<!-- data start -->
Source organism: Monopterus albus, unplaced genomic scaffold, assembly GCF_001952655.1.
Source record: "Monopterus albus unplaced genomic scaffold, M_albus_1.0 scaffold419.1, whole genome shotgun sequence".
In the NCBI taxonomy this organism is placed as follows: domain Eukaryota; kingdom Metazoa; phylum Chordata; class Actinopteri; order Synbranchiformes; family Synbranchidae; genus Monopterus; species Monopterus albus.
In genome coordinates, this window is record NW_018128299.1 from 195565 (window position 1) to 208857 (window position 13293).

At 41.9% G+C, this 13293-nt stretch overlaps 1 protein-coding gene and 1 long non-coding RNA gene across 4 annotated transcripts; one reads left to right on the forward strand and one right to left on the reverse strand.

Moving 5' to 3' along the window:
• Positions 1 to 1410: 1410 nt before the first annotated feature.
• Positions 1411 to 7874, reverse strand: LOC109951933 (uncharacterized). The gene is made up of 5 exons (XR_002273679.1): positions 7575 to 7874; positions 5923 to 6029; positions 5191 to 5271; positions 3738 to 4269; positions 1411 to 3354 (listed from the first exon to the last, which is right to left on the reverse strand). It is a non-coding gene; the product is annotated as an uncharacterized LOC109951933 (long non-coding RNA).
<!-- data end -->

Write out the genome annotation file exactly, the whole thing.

Source organism: Monopterus albus, unplaced genomic scaffold, assembly GCF_001952655.1.
Source record: "Monopterus albus unplaced genomic scaffold, M_albus_1.0 scaffold419.1, whole genome shotgun sequence".
In the NCBI taxonomy this organism is placed as follows: domain Eukaryota; kingdom Metazoa; phylum Chordata; class Actinopteri; order Synbranchiformes; family Synbranchidae; genus Monopterus; species Monopterus albus.
In genome coordinates, this window is record NW_018128299.1 from 195565 (window position 1) to 208857 (window position 13293).

At 41.9% G+C, this 13293-nt stretch overlaps 1 protein-coding gene and 1 long non-coding RNA gene across 4 annotated transcripts; one reads left to right on the forward strand and one right to left on the reverse strand.

Moving 5' to 3' along the window:
• Positions 1 to 1410: 1410 nt before the first annotated feature.
• Positions 1411 to 7874, reverse strand: LOC109951933 (uncharacterized). The gene is made up of 5 exons (XR_002273679.1): positions 7575 to 7874; positions 5923 to 6029; positions 5191 to 5271; positions 3738 to 4269; positions 1411 to 3354 (listed from the first exon to the last, which is right to left on the reverse strand). It is a non-coding gene; the product is annotated as an uncharacterized LOC109951933 (long non-coding RNA).